While there are some parents who balk at paying child support just because they don’t agree with the amount or don’t want their ex to have the money, there are others who understand that child support goes to provide for the children but struggle to make their payments. Sometimes, a rough patch can turn into a bigger issues, and when there is an undue hardship, the courts may be able to reduce the child support amount.
It’s important to understand that proving undue hardship can be very difficult. If you are going to be paying child support and do not believe you will be able to pay the standard amount for your case, you will need to provide proof as to why. This includes providing the courts with all income streams, including any incomes brought in by others in the household, such as a partner or new spouse. Investment, business and dividend incomes must also be reported to the courts.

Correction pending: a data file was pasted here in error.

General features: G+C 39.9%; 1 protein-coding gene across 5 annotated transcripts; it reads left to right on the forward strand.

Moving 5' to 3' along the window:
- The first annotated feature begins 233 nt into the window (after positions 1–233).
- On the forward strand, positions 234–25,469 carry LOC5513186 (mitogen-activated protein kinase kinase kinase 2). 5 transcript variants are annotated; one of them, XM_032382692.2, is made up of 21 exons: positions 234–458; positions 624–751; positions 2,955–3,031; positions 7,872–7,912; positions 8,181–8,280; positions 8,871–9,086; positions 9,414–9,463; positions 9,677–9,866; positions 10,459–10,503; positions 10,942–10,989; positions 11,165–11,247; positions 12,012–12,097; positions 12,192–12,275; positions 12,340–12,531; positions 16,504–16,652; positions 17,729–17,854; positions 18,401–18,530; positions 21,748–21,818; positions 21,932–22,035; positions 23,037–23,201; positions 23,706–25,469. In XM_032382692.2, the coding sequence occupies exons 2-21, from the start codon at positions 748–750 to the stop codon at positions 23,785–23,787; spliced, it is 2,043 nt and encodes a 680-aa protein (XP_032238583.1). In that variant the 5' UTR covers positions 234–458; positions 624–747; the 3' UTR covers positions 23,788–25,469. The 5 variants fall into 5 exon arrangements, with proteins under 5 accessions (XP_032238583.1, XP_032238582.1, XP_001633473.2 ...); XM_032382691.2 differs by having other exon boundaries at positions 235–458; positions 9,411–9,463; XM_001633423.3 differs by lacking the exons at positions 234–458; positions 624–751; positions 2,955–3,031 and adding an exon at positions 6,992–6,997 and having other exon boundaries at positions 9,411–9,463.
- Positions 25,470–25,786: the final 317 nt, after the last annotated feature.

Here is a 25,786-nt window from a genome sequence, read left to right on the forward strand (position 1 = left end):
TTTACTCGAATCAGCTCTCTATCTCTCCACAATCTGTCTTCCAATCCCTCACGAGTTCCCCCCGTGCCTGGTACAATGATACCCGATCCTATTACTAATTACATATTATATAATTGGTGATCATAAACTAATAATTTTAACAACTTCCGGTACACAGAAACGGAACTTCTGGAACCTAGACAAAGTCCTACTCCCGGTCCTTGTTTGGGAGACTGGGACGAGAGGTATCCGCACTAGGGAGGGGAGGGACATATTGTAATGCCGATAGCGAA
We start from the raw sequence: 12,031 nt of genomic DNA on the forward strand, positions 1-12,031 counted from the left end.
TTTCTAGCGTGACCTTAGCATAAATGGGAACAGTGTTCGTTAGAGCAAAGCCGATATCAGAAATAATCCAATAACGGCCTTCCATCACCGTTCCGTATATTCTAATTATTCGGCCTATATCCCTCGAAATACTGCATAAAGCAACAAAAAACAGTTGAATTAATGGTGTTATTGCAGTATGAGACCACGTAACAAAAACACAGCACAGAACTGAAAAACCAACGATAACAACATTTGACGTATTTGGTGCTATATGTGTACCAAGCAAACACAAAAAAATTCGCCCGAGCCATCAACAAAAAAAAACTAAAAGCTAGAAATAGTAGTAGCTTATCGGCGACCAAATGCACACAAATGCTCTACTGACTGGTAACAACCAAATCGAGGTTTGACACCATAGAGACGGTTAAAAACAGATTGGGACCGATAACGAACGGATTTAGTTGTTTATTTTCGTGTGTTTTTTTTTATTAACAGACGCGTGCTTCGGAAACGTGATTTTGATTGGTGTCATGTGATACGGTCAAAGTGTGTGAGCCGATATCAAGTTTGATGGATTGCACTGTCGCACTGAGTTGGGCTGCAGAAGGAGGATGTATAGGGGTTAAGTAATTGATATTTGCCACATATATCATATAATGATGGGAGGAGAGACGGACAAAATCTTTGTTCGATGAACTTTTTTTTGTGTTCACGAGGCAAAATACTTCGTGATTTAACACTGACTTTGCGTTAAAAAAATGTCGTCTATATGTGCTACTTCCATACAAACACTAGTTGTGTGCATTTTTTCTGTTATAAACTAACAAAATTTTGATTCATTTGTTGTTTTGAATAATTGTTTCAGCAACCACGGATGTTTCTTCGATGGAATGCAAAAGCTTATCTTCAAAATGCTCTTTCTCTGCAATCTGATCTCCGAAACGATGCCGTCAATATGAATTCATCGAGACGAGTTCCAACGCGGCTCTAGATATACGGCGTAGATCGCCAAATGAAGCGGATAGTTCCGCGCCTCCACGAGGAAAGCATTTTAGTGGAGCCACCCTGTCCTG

The court generally only considers the undue hardship a possibility in certain situations. These include if you have excessive amounts of debt, are making child support payments for other children not related to this case or are paying money to support someone in your household who is sick or disabled. The standard of living for both your and your ex’s households will also be considered as factors.
If you do not think you will be able to make your child support payments, a family lawyer can help you understand whether you have any options available and how to petition the courts for a change.
Source: Legal Services Society, “Child Support,” accessed July 28, 2015
Laughlin & Company Lawyers Mediators
2755 Lougheed Hwy #710, Port Coquitlam, BC V3B 5Y9